Hope1

How can you help support people's mental health and wellbeing?

With a significant majority of the nation currently separated from regular physical contact with their wider family, friends and loved ones, many people are struggling with their emotional and mental health.

Following research conducted in June by the Church Urban Fund, they reported that the top significant needs in the community served by churches as a direct result of the coronavirus pandemic are:

  • Loneliness and isolation 
  • Adult mental health and wellbeing 


These are significant issues facing the people in our communities, yet church leaders often struggle to find a suitable resource to meet this need.

Over the summer, Stuart Blount and Chris Cartwright interviewed Patrick and Diane Regan about Kintsugi Hope. They talked about how they are supporting churches and leaders in combating the adverse effects of social isolation in both churches and the local community. You can watch the interview in the following video.

Resourcing the local church

Patrick and Diane, are part of Life Church, an Elim church in Chelmsford. Out of their journey and struggles, they set up Kintsugi Hope as a charity with a simple message that social isolation does not mean social disconnection.

One of the resources that Kintsugi Hope provides is wellbeing groups, which are now also accessible online. These groups enable local churches to reach their congregations and communities with much-needed resources to support people’s mental and emotional wellbeing. They allow churches to take advantage of their unique position to tackle issues of social isolation and poor mental health.

These wellbeing groups consist of a structured yet flexible series of 12 weeks of content which churches can easily use. They include group and individual activities designed to help participants to accept themselves, to understand their value and worth, and grow towards a more resilient and hopeful future.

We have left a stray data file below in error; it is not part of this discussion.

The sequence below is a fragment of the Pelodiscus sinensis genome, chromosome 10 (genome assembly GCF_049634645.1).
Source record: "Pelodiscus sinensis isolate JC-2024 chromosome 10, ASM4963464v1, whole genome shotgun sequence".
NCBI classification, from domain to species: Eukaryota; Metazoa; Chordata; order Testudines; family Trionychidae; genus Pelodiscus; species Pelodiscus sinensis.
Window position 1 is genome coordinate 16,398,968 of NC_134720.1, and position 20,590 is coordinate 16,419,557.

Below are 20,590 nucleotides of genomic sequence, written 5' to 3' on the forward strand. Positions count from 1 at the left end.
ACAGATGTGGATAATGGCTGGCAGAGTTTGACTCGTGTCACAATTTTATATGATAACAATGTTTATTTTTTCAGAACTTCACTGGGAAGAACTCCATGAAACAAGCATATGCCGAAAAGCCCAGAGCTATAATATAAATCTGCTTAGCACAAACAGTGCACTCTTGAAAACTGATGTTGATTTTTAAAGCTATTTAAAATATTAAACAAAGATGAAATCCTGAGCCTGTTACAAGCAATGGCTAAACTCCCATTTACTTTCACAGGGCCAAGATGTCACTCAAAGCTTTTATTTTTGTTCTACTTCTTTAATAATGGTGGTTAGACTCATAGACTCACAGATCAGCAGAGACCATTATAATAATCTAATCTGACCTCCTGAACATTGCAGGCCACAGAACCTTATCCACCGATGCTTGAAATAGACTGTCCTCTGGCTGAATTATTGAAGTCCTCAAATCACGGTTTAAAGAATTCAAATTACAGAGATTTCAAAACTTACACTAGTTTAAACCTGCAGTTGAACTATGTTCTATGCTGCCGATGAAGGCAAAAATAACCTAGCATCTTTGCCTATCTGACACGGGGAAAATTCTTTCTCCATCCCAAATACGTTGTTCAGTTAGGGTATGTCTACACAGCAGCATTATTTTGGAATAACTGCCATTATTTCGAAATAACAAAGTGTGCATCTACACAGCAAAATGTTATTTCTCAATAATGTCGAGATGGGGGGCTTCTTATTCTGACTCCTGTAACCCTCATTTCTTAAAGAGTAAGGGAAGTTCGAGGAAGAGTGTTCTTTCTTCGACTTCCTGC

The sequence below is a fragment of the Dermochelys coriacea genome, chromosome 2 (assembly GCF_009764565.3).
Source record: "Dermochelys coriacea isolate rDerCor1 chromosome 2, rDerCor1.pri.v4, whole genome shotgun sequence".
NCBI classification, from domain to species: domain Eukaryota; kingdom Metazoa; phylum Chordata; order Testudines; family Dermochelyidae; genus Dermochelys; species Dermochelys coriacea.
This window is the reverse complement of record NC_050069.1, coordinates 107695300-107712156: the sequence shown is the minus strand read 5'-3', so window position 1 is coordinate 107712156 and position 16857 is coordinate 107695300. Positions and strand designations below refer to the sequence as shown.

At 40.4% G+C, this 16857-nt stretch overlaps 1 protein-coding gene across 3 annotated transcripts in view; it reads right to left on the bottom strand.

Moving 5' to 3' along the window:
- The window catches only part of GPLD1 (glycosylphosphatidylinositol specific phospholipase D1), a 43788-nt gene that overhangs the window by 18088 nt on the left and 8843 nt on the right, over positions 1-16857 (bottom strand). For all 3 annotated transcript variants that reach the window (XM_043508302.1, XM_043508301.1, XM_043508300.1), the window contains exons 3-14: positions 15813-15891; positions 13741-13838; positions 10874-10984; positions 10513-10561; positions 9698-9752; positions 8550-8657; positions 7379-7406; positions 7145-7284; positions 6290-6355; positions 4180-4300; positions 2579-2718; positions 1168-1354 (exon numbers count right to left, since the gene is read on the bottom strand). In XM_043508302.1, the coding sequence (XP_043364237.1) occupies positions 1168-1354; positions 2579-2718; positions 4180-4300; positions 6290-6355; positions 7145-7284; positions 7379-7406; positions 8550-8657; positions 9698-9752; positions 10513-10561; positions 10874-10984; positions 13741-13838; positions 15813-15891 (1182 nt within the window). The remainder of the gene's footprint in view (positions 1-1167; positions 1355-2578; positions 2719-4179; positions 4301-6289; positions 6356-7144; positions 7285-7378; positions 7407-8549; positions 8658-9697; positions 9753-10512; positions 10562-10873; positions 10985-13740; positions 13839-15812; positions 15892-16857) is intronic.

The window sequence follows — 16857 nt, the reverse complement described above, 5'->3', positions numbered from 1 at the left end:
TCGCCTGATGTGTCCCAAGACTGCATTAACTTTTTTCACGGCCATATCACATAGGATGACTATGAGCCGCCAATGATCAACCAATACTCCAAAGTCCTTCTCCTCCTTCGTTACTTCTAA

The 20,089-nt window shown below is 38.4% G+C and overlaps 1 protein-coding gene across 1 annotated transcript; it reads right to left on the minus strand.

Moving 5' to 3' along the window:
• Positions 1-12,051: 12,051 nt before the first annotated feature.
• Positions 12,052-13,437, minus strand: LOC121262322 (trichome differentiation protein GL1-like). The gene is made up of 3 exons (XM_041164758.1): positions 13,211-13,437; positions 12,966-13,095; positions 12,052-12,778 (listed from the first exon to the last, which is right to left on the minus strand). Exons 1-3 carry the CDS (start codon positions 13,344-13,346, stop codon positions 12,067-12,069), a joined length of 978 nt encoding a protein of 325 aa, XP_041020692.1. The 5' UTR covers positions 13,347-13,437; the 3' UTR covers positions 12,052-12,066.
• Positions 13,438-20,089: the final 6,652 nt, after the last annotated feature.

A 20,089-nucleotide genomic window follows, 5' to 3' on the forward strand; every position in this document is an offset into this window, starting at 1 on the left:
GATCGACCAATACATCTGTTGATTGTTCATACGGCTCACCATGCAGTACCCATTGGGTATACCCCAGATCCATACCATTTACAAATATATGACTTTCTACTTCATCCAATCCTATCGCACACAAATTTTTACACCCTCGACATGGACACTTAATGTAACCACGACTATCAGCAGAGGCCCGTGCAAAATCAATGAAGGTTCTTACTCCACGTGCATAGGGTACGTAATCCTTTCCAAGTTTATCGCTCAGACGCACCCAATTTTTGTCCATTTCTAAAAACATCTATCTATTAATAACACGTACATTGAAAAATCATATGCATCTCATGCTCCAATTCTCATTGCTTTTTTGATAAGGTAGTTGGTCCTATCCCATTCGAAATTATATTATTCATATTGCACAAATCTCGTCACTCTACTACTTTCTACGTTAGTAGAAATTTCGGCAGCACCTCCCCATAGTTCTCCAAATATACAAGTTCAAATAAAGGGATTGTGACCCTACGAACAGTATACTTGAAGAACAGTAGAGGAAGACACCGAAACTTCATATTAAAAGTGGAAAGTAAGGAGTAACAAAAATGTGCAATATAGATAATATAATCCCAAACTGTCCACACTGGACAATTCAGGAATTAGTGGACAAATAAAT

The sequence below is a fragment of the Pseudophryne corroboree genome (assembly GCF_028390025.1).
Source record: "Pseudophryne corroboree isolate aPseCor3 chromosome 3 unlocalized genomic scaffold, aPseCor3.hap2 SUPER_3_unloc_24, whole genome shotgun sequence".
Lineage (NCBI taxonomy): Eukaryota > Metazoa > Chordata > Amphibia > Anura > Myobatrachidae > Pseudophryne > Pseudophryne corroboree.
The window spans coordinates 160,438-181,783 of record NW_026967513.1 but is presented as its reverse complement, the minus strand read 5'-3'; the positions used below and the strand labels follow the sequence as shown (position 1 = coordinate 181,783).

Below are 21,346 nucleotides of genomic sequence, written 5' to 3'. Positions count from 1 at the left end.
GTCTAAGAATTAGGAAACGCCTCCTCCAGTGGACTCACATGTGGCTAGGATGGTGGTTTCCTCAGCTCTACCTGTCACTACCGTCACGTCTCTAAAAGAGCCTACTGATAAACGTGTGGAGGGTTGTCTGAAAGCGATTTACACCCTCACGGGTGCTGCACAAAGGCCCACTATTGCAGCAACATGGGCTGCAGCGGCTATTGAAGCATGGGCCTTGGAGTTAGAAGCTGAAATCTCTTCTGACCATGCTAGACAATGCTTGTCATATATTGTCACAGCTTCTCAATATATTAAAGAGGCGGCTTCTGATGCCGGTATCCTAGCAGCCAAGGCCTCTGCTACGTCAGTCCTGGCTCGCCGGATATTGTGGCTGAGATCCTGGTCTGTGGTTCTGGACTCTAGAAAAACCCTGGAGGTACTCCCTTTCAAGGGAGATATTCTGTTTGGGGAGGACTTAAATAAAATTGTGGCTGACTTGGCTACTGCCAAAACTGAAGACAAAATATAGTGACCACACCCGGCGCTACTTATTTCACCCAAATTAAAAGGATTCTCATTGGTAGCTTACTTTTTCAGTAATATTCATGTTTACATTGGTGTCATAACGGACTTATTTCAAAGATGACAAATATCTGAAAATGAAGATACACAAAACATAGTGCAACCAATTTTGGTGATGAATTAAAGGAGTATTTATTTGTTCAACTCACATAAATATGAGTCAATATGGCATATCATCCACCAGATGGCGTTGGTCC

By hosting a group alongside your existing courses such as Alpha, you can provide community, love and support, which often continues beyond the life of the group. The success of these groups has also led to the creation of a much-needed youth version, which is also now available.

In the week following the YouTube premiere of this video, Patrick and Diane will also hold an exclusive Q&A session for Elim ministers and leaders. Access details have been supplied to Elim ministers.

Enjoy this video? Don't forget to share

 
 
As lockdown loomed, Elim’s Crewkerne Community Church predicted locals would need help
Lockdown has caused Tim Alford, leader of Limitless, to question what the future of youth work looks like.
What does being a chaplain look like during a pandemic? Elim members Carolyn Castle and Debbie Howard share their stories.
At the height of his illness, Mark McClurg was convinced he would not survive coronavirus.
Leading a movement during a pandemic isn’t something Chris Cartwright expected at the start of 2020
 

Sign up to our email list to keep informed of news and updates about Elim.

 Keep Informed